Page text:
Mr. Kowalski and Ms. Shea said they want the pupils to develop a special relationship with the wish bearing trees they plant. The hope is that, when the children check back in with “their” tree in the coming years, they will not only check in on its height, health and condition, but also be reminded of the wishes they planted with it.
“We’re trying to get them to develop that special relationship with the tree.” Mr. Kowalski said. “The biggest thing we can give back to the tree is not something that they can hold, like soil or water. It’s respect and honor.
Houghton Elementary School principal Anthony M. Cipro Jr. said he feels the program echoes the five values he tries to stress to pupils. Honesty, cooperation, responsibility, respect and kindness.
Those values are on display in all of the classrooms and the school office, and they are used in lessons as the “word of the week” for the first five weeks of school. The values help give a larger vision to a school experience often tightly wrapped in regulation by state curriculum mandates.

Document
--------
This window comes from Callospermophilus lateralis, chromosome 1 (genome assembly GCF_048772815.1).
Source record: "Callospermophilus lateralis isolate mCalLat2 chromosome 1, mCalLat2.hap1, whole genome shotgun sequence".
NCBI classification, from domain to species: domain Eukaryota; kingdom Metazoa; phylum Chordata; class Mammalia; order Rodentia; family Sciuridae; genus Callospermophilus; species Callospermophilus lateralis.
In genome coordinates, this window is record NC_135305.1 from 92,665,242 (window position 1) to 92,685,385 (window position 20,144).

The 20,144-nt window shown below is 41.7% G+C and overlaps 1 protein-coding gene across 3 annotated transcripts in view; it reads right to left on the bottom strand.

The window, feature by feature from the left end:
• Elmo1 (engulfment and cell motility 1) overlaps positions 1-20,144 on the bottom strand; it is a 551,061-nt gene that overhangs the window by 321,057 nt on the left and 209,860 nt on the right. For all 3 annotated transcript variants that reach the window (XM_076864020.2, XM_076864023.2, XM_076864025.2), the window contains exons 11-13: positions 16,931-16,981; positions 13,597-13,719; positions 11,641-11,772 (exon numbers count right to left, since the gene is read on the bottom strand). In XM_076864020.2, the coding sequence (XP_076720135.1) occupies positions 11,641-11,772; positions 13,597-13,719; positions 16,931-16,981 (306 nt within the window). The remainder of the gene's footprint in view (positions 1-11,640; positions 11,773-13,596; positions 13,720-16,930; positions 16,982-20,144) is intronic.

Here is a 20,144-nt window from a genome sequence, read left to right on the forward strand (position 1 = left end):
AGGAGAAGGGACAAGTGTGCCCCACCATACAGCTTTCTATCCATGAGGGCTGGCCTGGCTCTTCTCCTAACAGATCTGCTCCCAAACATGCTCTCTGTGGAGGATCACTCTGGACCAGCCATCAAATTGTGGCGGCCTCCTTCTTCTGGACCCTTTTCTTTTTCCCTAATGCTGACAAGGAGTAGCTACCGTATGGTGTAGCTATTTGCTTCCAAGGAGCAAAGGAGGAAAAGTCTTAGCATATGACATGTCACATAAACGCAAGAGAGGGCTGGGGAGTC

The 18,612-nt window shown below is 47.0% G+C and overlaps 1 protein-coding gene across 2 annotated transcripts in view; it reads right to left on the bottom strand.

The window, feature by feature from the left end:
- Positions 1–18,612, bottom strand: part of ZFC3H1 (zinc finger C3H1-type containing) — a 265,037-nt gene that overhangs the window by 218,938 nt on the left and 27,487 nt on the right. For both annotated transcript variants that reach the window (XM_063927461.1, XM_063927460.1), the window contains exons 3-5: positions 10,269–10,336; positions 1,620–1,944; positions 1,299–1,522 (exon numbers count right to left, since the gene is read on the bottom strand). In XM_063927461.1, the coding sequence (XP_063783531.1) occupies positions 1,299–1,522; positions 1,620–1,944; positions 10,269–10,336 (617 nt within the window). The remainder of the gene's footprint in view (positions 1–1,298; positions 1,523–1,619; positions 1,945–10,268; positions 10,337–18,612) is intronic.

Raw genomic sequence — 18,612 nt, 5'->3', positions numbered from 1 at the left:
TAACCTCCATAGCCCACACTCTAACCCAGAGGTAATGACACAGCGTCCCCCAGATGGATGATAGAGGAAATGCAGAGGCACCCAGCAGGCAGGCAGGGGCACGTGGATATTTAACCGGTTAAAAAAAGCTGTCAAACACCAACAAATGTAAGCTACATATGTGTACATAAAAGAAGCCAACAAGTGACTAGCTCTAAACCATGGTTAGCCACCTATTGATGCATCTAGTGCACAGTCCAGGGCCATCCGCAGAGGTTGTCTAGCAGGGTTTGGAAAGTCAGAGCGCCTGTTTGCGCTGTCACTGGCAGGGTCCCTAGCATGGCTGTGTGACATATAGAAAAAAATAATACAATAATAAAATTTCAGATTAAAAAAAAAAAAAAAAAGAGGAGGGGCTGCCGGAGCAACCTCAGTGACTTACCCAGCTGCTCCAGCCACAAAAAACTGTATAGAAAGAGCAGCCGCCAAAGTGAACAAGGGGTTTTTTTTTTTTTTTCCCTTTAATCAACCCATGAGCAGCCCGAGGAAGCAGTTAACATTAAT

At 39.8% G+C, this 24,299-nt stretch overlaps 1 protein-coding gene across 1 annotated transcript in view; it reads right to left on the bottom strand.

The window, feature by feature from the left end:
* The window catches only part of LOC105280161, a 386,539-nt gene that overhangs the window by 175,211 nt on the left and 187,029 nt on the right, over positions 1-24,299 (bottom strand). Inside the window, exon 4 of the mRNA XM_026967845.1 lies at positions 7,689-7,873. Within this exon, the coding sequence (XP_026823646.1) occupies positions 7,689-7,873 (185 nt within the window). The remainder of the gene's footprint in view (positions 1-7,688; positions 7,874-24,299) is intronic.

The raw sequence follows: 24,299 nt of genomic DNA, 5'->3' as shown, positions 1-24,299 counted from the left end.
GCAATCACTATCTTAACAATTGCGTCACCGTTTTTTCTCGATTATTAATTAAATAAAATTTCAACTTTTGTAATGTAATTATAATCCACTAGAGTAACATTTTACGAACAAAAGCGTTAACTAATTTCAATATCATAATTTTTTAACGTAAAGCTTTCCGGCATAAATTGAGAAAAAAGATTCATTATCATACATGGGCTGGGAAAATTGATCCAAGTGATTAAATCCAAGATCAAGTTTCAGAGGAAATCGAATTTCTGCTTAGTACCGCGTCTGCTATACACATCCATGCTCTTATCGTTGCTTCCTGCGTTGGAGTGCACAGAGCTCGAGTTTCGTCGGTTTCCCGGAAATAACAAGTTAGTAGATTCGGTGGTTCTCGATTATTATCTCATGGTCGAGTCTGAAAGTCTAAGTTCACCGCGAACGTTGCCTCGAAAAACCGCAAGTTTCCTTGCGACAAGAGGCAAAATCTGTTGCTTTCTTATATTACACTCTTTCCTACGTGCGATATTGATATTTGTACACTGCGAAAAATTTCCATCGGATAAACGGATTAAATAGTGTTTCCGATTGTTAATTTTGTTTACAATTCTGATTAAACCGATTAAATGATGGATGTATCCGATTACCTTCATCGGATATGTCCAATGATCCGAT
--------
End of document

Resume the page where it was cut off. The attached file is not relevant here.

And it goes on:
“We try to get away from teaching the rules and teach the ethics, the foundation of the rules”, Mr. Cipro said. “We must teach that we apply them, first and foremost, to out peer groups and adults, and then also to things such as trees.”
There is a curriculum connection, as well. In science, children study plants and habitats, and there is also a butterfly garden on the school grounds.
“We’re looking to incorporate environmental education with our academic subjects”, Mr. Cipro said “using the grounds and the tree plantings–especially in front of the school–is important because that’s where the kids get on and off the buses so they’ll see their own tree”
The kids agreed.
“I think it was a good thing especially putting all those wishes in there. That was a lot of fun” Jonathan said.
But can a tree help make a wish come true?
“I think it can because,ummmm actually I really don’t know” he said
His classmate, Samantha Cote, knows it was a good thing nevertheless.